While the office to residential permitted development rights bed down, from 6 April 2014 further permitted development rights are being introduced to allow the conversion of:

  • Class CA: A1 (shops) to a "deposit taker" (bank, building society, credit union or friendly society)
  • Class IA: A1 (shops) or A2 (financial and professional services) to C3 residential
  • Class MA: Agricultural buildings to use as a state-funded school or registered nursery
  • Class MB: Agricultural buildings to C3 residential

Read more

Lift off for National Planning Policy Guidance

Last month also saw the launch of the Government's new online and updated National Planning Policy Guidance (NPPG). The NPPG replaces over 150 planning guidance documents, while containing over 40 guidance notes of its own.

The NPPG can be accessed here

Planning Budget

Several planning related announcements were also made in the recent Budget. In particular the Chancellor has formally recognised the 3 tiers of planning approvals:

  • Full planning permission
  • Prior approval
  • Permitted development without prior approval

This suggests that more use is to be made of the prior approval process along the lines of the office to residential and retail and agriculture to residential PD rights that are already being introduced.

  • Yet more permitted development rights were trailed, to give "greater flexibilities for change to residential use, for example from warehouses and light industry structures, and allowing businesses greater flexibilities to expand facilities such as car parks and loading bays within existing boundaries, where there is little impact on local communities."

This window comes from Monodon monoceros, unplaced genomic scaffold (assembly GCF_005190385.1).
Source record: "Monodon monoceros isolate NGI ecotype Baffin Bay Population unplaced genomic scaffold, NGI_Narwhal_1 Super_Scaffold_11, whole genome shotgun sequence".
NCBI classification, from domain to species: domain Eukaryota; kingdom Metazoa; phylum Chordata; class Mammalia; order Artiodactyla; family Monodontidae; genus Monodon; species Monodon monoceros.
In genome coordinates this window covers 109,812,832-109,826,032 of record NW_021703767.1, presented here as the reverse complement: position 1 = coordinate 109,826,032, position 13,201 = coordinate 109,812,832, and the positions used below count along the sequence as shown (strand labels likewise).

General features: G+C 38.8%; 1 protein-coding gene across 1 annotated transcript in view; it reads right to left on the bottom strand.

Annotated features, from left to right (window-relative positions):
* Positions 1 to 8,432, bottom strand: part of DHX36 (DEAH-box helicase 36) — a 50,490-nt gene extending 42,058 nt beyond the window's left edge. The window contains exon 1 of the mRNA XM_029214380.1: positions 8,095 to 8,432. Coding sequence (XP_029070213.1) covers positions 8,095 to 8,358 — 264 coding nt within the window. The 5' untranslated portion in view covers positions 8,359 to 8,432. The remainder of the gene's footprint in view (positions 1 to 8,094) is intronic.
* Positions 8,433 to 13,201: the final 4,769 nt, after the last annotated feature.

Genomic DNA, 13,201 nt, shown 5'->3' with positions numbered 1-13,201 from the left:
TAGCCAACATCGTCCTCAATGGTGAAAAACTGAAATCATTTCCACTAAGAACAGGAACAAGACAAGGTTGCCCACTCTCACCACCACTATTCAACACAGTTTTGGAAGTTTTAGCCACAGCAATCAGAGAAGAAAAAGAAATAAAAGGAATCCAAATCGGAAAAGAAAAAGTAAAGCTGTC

• The new Garden Cities initiative was formally announced.
  • £100m of funding to Greater Cambridge was announced until 2019/20.
  • The Government has committed to consult on a new right to build "giving custom builders a right to a plot from councils”.
  • Business rate discounts and Enhanced Capital Allowances are to be extended by 3 years - as an incentive for new and expanding businesses to locate in Enterprise Zones.
  • And for London, the Government is to work with the GLA and London Borough of Barnet to bring forward the regeneration of Brent Cross. The GLA has said that, working with Treasury and the local authority, it will “bring forward plans for a tax incremental financing scheme based on business rate fund a new rail station at Brent Cross on the Thameslink line”.
  • The Government will work with the GLA to develop proposals for extending the Gospel Oak to Barking Line to Barking Riverside and to "ensure that any public investment unlocks the construction of up to 11,000 new homes”.

Environmental Claims Conference 2014

Returning for a second year Environmental Claims 2014 will discuss the latest issues affecting the industry. Anne Harrison of DAC Beachcroft, along with other leading environmental lawyers, insurance experts, flooding specialists and regulators will be speaking at this enlightening conference at the ICO Conference Centre in London on 1 May. Clients of DAC Beachcroft are offered a 25% discount off the full delegate rate. Simply register via the website and use the code SPEAKER25 to receive the discount. Multiple discounts cannot be applied.

Key topics for discussion include:

  • Future of the Environmental Liability Directive
  • Contractual claims: key cases over the last year
  • Expert witness pitfalls
  • Flooding claims update
  • Toxic torts
  • Fracking and the future
  • Waste and environmental regulation

Please find further details and book your place here